“For 10 years, the Commissioner’s office has been coming into the NFL locker rooms and saying, ‘we will do anything to protect the shield. Anything! We will exhaust every opportunity to protect this brand. It’s ironic, that you, the NFL, is what’s screwing this brand up right now,” said ESPN analyst and former NFL QB Trent Dilfer on the postgame show.
The Monday Night Fiasco came a day after New England Coach Bill Belichick grabbed the arm of an official after the New England Patriots lost 31-30 to the Baltimore Ravens.
The NFL locked out its regular officials in June after a collective bargaining agreement expired. The league hired and trained replacement officials for all preseason games and for the first three weeks of the regular season. After an uneventful first week of play, there has been growing criticism over the way some games have been called, including a total meltdown of effectiveness in a Monday Night game last week between the Denver Broncos and Atlanta Falcons, won by Atlanta 27-21.
On Monday, the NFL issued fines of $30,000 to Broncos Coach John Fox and $25,000 to Denver offensive coordinator Jack Del Rio for their verbal comments on the officiating last week. On Sunday, replacement officials admitted making two mistakes in Minnesota’s victory over San Francisco, while a few other games included questionable calls that have rocked the credibility of the league like never before. Referee Ken Roan said he twice granted 49ers coach Jim Harbaugh video challenges after Harbaugh called timeout in the fourth quarter. Neither challenge should have been allowed once Harbaugh asked for time.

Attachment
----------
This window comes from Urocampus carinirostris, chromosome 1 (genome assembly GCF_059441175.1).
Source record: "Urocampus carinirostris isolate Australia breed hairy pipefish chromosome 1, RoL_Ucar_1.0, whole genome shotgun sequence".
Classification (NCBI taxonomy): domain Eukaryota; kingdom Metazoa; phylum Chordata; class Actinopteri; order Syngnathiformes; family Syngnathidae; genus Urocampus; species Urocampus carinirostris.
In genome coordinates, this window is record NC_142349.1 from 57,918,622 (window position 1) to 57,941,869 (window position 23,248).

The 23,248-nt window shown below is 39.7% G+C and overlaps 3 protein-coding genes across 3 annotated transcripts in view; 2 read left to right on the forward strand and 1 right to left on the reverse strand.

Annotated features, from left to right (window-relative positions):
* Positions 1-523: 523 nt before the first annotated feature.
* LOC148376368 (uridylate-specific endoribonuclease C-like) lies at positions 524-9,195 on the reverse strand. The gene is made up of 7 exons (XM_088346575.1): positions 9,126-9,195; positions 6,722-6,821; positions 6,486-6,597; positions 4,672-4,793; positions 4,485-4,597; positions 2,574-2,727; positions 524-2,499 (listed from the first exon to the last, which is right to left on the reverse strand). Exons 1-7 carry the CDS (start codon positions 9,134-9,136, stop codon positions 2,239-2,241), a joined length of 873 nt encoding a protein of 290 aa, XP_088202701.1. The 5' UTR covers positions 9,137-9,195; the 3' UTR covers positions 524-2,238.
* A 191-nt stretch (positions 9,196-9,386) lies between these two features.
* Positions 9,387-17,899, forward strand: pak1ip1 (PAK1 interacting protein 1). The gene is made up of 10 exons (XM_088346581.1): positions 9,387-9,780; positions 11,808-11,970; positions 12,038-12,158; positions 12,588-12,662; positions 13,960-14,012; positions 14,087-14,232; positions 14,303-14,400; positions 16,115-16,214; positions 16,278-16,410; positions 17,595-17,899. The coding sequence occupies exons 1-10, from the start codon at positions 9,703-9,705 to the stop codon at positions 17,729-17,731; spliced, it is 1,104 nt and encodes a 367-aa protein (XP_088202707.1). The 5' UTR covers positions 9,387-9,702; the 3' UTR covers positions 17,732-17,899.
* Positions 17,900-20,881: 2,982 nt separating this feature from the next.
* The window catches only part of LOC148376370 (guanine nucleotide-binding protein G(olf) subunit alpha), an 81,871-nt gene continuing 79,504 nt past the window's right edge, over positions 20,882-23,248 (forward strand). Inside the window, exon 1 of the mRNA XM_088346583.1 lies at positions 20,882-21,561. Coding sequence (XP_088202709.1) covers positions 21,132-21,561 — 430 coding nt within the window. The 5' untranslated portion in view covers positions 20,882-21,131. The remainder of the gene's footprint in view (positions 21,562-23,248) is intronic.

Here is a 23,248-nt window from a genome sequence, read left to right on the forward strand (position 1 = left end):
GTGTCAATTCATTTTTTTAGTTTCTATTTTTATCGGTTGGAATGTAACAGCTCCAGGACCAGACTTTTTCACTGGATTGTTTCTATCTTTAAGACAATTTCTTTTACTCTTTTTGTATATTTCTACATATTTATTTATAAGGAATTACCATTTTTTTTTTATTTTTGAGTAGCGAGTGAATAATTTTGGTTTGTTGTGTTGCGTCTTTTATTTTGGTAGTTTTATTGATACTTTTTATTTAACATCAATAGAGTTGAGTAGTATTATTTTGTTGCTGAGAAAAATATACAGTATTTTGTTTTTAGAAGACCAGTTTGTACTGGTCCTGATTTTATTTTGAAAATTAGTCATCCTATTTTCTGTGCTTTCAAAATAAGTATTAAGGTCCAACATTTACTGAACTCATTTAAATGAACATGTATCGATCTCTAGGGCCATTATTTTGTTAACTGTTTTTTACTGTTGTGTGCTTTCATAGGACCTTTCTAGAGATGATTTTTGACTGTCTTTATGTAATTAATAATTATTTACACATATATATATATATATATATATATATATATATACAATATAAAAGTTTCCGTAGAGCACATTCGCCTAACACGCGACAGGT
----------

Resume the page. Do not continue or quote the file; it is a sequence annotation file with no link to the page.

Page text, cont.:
Both mistakes happened during a six-play span in Minnesota’s 24-13 upset of the 49ers. Then, in both the Lions-Titans and Bengals-Redskins games, officials marked-off too much yardage on penalty calls. The Redskins were penalized 20 yards instead of 15 for unsportsmanlike conduct in the final seconds of their 38-31 loss to Cincinnati.
Quarterback Robert Griffin III spiked the ball to stop the clock with seven seconds left. Then, tight end Fred Davis was called for a 5-yard false start penalty. According to Washington coach Mike Shanahan, at least one official indicated there would be a 10-second runoff, ending the game. The Bengals, led by coach Marvin Lewis, started walking onto the field. There shouldn’t have been a runoff, though, because the clock was stopped by the spike. The Redskins began arguing, and eventually the unsportsmanlike conduct penalty was called.
Earlier Sunday, the NFL players’ union sent an open letter to team owners calling for an end to the lockout.
“Your decision to lock out officials with more than 1,500 years of collective NFL experience has led to a deterioration of order, safety and integrity,” the NFL Players Association wrote. “This affirmative decision has not only resulted in poor calls, missed calls and bad game management, but the combination of those deficiencies will only continue to jeopardize player health and safety and the integrity of the game that has taken decades to build.”
Terry Lyons is publisher and editor-in-chief of Boston-based DigitalSportsDesk http://www.digitalsportsdesk.com where he writes on football, basketball, baseball and hockey.